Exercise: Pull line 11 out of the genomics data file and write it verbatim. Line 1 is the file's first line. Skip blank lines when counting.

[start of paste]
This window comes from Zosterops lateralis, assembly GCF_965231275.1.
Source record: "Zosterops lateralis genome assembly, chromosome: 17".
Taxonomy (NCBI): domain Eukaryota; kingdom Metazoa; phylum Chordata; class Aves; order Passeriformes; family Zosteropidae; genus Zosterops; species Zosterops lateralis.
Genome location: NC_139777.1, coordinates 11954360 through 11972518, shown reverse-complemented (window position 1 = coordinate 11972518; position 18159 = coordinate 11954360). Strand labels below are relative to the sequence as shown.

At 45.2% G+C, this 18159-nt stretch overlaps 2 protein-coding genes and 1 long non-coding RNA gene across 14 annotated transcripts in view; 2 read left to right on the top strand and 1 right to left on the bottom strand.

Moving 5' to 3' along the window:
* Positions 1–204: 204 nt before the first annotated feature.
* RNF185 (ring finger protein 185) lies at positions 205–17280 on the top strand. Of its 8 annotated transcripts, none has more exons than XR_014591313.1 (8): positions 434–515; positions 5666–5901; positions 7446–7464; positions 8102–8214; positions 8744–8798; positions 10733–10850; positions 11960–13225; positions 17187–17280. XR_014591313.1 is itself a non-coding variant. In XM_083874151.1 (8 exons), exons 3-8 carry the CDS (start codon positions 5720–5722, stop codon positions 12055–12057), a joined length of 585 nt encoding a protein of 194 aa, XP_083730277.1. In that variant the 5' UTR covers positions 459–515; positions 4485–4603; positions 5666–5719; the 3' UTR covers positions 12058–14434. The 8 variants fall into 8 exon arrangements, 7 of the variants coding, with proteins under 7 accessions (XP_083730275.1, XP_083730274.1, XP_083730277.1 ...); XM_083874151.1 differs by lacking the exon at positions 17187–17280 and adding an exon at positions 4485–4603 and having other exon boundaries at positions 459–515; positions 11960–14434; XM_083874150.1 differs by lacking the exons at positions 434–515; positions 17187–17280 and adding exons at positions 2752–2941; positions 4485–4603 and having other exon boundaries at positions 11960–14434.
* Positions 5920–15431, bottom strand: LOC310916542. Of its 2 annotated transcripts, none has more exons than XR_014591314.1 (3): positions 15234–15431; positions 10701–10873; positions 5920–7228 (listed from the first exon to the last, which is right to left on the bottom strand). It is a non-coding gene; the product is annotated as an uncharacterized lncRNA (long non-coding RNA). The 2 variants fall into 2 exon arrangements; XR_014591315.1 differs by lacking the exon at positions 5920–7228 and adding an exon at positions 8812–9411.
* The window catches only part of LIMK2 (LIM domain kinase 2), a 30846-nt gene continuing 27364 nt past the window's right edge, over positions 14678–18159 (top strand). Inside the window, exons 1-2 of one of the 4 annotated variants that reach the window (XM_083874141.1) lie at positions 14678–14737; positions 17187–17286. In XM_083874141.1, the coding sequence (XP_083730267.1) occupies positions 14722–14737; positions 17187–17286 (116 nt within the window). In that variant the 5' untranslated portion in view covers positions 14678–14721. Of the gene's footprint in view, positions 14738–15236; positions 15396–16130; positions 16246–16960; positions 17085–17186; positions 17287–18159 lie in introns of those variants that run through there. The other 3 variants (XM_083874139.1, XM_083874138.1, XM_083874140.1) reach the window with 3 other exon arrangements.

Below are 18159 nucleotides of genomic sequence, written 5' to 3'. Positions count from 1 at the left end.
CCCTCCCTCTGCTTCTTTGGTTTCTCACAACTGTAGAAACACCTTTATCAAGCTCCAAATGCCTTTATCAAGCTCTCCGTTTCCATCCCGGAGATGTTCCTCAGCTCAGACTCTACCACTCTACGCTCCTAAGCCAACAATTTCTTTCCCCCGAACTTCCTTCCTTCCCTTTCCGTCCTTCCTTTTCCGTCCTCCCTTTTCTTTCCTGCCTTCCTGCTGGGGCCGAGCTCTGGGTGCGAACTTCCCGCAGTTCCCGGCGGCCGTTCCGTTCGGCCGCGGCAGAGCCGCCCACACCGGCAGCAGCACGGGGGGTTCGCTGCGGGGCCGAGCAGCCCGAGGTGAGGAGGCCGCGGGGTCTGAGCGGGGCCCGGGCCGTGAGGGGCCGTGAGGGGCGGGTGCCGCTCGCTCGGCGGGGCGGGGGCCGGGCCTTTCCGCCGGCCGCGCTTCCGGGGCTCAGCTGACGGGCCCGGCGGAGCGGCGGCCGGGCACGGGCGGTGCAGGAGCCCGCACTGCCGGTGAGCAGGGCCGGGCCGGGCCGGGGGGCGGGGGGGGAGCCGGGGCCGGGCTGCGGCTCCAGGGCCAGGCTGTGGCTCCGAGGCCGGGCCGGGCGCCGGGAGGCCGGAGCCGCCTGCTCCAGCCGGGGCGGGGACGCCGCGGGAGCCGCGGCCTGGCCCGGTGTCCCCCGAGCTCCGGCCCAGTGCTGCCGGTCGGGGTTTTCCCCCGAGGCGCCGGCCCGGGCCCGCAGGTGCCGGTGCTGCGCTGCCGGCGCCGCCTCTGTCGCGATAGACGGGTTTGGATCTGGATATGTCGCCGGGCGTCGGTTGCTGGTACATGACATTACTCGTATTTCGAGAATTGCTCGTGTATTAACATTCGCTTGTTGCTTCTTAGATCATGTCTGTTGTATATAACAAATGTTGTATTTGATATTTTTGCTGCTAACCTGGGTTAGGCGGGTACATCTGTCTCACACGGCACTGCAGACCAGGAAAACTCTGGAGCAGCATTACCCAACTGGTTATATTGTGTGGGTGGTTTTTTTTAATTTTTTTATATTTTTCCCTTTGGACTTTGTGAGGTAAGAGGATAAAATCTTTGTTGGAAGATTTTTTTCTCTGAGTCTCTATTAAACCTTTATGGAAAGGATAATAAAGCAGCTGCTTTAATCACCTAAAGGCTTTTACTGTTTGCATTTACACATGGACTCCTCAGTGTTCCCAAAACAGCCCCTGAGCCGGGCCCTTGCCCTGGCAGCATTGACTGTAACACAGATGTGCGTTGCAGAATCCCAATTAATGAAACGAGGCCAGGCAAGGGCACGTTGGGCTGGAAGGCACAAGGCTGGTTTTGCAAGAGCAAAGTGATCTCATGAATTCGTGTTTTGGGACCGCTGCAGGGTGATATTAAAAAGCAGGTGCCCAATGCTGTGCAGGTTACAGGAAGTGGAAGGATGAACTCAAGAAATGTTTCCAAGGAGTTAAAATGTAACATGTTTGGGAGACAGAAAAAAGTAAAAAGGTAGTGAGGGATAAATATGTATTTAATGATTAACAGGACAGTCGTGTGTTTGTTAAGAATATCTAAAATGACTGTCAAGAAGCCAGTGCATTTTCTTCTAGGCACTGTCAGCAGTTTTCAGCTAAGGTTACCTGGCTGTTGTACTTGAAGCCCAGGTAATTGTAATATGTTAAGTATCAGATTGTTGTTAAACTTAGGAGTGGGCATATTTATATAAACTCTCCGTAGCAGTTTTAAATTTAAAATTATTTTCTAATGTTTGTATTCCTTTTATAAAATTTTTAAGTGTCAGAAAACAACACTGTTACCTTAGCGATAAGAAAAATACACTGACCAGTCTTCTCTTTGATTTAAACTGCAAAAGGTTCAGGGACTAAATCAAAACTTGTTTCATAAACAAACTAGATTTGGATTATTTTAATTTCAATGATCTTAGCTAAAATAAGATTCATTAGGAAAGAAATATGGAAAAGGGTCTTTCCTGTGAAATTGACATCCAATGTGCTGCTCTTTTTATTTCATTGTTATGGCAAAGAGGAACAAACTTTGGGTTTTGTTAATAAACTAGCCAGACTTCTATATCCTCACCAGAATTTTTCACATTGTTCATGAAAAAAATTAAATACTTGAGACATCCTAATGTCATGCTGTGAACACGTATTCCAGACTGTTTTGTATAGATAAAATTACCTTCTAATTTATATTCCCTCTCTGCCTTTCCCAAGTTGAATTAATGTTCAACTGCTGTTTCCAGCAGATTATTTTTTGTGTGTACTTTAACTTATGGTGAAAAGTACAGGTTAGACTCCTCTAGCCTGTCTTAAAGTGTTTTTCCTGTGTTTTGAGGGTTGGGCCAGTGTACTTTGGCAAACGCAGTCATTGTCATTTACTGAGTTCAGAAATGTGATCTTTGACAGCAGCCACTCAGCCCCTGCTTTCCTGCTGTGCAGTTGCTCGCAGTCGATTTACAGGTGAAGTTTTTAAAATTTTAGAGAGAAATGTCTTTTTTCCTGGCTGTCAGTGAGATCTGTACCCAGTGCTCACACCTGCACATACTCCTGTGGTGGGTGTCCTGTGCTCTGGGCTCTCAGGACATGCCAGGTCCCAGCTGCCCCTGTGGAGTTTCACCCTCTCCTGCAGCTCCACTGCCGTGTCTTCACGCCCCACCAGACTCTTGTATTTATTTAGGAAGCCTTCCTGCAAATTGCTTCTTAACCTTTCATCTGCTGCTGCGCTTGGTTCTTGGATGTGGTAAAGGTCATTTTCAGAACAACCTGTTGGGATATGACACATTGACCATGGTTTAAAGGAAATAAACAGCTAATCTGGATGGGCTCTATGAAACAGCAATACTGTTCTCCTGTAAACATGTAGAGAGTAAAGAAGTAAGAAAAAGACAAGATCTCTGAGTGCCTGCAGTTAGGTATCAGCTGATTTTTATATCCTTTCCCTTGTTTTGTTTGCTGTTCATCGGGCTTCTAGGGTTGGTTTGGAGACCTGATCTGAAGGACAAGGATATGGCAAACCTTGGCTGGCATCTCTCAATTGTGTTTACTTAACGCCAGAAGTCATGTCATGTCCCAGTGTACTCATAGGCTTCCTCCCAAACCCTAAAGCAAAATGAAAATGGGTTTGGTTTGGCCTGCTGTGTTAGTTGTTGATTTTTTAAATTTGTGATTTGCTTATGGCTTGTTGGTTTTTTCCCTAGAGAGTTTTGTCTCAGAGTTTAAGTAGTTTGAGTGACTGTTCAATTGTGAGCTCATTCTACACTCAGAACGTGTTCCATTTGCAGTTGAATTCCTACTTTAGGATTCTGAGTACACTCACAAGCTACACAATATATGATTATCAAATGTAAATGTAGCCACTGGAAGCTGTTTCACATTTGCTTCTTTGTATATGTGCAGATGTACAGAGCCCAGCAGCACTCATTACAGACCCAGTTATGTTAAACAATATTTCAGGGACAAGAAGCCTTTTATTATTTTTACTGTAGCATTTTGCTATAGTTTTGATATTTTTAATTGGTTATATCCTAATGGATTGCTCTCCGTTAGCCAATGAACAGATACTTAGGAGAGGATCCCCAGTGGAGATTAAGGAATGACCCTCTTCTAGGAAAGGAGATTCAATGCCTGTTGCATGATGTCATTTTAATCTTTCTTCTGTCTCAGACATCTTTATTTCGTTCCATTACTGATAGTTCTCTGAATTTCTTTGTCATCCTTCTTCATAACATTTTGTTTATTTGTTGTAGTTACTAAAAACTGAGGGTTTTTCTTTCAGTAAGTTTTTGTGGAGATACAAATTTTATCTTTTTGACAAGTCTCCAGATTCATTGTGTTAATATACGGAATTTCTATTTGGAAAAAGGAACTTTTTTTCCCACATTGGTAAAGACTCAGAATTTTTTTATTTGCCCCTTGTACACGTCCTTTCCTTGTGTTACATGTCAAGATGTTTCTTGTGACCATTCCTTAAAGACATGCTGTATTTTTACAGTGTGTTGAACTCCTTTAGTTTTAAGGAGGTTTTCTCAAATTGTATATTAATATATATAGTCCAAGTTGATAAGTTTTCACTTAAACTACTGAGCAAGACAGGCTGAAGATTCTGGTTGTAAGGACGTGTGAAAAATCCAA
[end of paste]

Below are 18159 nucleotides of genomic sequence, written 5' to 3'. Positions count from 1 at the left end.